Thursday, August 6, 2009

Church lite vs. artistic and spiritual depth

Yesterday I mentioned that during his time at Liberty University Kevin Roose joined the choir of Thomas Road church in order to understand Jerry Falwell and his theology. He often wrote of the novelty and uplifting nature of those services he attended. However, he also noted a certain level of ambivalence about the experience:

"...there's almost too much stimulation. The stage lights, the one hundred-decibel praise songs, the bright purple choir robes, the tempestuous bellowing of Dr. Falwell - it's an hour-long assult on the senses...It's Church Lite - entertaining but unsubstantial...And once the novelty wears off, once the music becomes familiar and the motions of praise become pro forma and mechanized, you start to relaize that all the technological glitz and material extravagance doesn't necessarily add up to a spiritual experience."

This excerpt points out, as I've often argued, that much contemporary church music lacks the depth of meaning and purpose that can be found in our best hymns. Too much Christian rock is like a musical sugar rush - a simple lyric repeated over and over that can get stuck in the listener's mind, but ultimately conveys little meaning.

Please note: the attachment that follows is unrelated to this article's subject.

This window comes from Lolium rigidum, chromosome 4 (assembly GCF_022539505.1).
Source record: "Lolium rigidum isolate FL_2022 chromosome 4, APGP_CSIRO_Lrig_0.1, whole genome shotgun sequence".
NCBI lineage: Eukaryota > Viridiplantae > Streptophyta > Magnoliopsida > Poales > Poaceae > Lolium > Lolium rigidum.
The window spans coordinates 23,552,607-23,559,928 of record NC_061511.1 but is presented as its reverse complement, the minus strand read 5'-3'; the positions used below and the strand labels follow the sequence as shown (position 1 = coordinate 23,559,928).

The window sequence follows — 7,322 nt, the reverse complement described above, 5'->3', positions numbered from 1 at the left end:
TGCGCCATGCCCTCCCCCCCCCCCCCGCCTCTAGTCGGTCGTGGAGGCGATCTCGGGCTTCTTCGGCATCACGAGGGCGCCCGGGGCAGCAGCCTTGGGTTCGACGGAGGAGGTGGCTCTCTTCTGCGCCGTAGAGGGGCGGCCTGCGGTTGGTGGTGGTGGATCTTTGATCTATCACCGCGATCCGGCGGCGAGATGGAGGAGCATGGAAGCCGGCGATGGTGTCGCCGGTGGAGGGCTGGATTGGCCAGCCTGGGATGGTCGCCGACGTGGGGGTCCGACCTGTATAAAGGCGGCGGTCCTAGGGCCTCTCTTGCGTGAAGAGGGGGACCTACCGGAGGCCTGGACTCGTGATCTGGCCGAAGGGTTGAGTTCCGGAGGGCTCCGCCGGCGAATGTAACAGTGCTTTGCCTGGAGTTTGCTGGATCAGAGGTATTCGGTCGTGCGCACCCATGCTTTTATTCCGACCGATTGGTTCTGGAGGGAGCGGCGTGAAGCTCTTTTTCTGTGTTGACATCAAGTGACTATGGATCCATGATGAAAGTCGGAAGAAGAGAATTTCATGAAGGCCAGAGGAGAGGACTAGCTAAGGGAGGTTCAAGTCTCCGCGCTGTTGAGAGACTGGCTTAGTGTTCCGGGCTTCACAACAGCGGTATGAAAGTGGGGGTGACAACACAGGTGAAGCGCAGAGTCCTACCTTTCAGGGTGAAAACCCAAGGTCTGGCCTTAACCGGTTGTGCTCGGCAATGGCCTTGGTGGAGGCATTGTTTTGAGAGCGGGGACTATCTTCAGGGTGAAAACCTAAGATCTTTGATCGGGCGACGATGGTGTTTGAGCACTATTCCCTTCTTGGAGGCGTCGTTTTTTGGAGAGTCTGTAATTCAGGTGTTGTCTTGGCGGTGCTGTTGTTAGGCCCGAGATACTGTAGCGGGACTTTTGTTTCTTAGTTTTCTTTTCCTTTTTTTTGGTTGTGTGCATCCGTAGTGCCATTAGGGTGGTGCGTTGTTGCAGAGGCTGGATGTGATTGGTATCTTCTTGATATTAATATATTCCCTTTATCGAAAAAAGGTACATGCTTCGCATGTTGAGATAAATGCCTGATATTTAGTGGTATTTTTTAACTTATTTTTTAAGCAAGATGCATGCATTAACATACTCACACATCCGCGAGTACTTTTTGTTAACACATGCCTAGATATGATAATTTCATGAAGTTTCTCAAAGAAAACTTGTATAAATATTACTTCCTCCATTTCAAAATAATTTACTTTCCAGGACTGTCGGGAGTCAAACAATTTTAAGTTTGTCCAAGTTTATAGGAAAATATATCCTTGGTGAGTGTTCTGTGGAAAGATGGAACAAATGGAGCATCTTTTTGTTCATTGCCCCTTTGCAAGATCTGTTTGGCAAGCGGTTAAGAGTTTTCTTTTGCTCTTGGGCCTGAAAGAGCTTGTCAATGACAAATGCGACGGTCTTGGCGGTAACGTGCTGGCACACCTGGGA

Contrast that with some lines from the ELW. The well-known hymn "Holy God, We Praise Your Name" (ELW 414) gives an introduction the doctrine of the trinity:

Holy Father, Holy Son,
Holy Spirit, three we name you,
Though in essence only one;
Undivided God we claim you
And, adoring, bend the knee
While we own the mystery.

Many Lutheran hymns also quote or paraphrase key passages of scripture. For instance, the great Easter hymn "Christ the Lord is Risen Today!" (ELW 373) refers to 1 Corinthians 15:55 in its fourth verse:

Lives again our glorious king!
Where, O death, is now your sting?
Once he died our souls to save;
Where your victory, O grave?

These texts and tunes are both simple and profound, easily learnable but worthy of reflection. They can enliven our spirit during the service, and also sustain our faith for a lifetime.

4 comments:

  1. This is very interesting-- comparing kinds of music with a nutritional value. The greater the nutritional value, the more it sustains. I think that with contemporary Christian music ( the kind you're talking about ) has such an immediacy. The message is short and pleasing, and the music is familiar and in the current popular style. Though, sugar is immediately pleasing, but after a while causes me to crash. A big bowl of chicken soup may not give me the serotonin boost I crave, but sustains me in the long run.

    I tried to go to CCM's website recently just to check things out, and it immediately gave me this pop-up to sign up for their magazine. The scary thing about it was that I couldn't find a way to close it! This made me think, "how much is money involved?" in the persistence of Church-Lite?

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  2. Rev. Robert FerroAugust 7, 2009 at 5:55 PM